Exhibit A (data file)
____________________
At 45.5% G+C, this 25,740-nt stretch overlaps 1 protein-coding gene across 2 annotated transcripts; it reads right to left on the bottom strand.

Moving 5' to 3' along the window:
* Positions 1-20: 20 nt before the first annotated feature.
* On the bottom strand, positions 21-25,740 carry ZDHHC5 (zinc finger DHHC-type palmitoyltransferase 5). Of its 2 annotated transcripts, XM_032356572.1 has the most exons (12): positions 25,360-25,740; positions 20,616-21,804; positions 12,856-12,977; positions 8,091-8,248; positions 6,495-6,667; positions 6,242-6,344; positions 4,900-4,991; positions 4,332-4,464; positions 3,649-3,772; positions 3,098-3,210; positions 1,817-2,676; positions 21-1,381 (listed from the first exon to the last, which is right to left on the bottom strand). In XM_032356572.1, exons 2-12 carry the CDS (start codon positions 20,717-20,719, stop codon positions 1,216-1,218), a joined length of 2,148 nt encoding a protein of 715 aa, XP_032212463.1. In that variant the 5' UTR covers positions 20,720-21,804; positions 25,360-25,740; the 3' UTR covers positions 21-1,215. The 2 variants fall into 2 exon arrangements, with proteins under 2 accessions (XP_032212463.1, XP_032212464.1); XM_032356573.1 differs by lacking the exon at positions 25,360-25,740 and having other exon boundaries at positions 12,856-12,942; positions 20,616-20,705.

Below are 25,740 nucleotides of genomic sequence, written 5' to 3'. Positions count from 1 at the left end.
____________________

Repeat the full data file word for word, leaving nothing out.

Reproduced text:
At 45.5% G+C, this 25,740-nt stretch overlaps 1 protein-coding gene across 2 annotated transcripts; it reads right to left on the bottom strand.

Moving 5' to 3' along the window:
* Positions 1-20: 20 nt before the first annotated feature.
* On the bottom strand, positions 21-25,740 carry ZDHHC5 (zinc finger DHHC-type palmitoyltransferase 5). Of its 2 annotated transcripts, XM_032356572.1 has the most exons (12): positions 25,360-25,740; positions 20,616-21,804; positions 12,856-12,977; positions 8,091-8,248; positions 6,495-6,667; positions 6,242-6,344; positions 4,900-4,991; positions 4,332-4,464; positions 3,649-3,772; positions 3,098-3,210; positions 1,817-2,676; positions 21-1,381 (listed from the first exon to the last, which is right to left on the bottom strand). In XM_032356572.1, exons 2-12 carry the CDS (start codon positions 20,717-20,719, stop codon positions 1,216-1,218), a joined length of 2,148 nt encoding a protein of 715 aa, XP_032212463.1. In that variant the 5' UTR covers positions 20,720-21,804; positions 25,360-25,740; the 3' UTR covers positions 21-1,215. The 2 variants fall into 2 exon arrangements, with proteins under 2 accessions (XP_032212463.1, XP_032212464.1); XM_032356573.1 differs by lacking the exon at positions 25,360-25,740 and having other exon boundaries at positions 12,856-12,942; positions 20,616-20,705.

Below are 25,740 nucleotides of genomic sequence, written 5' to 3'. Positions count from 1 at the left end.